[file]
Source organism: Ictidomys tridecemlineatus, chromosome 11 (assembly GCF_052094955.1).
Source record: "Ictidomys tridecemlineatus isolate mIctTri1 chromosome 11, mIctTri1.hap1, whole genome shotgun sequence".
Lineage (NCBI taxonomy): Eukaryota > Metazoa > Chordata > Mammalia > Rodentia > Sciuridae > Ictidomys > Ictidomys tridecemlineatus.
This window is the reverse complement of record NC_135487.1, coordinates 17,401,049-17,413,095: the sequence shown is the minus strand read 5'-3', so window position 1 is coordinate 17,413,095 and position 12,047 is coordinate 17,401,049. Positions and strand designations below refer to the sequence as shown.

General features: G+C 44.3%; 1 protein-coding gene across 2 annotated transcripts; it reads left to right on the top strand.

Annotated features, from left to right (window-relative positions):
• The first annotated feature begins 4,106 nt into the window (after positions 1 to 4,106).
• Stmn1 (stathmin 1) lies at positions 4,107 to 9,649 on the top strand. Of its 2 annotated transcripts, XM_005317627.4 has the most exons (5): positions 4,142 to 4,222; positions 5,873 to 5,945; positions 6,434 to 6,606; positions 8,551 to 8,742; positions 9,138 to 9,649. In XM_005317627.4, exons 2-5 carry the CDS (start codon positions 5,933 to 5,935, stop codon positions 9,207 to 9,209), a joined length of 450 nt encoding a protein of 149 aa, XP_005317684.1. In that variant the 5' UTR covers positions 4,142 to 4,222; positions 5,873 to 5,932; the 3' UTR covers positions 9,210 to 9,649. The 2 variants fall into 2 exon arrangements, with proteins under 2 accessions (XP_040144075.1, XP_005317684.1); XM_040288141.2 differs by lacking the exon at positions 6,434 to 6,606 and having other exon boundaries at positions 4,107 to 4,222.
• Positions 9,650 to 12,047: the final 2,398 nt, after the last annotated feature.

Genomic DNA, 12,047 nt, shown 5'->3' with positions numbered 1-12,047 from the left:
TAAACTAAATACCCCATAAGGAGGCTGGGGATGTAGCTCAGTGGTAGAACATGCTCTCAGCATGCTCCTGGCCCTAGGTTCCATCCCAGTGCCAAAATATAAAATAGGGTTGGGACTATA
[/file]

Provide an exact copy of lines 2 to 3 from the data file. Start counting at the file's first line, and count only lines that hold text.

Source record: "Ictidomys tridecemlineatus isolate mIctTri1 chromosome 11, mIctTri1.hap1, whole genome shotgun sequence".
Lineage (NCBI taxonomy): Eukaryota > Metazoa > Chordata > Mammalia > Rodentia > Sciuridae > Ictidomys > Ictidomys tridecemlineatus.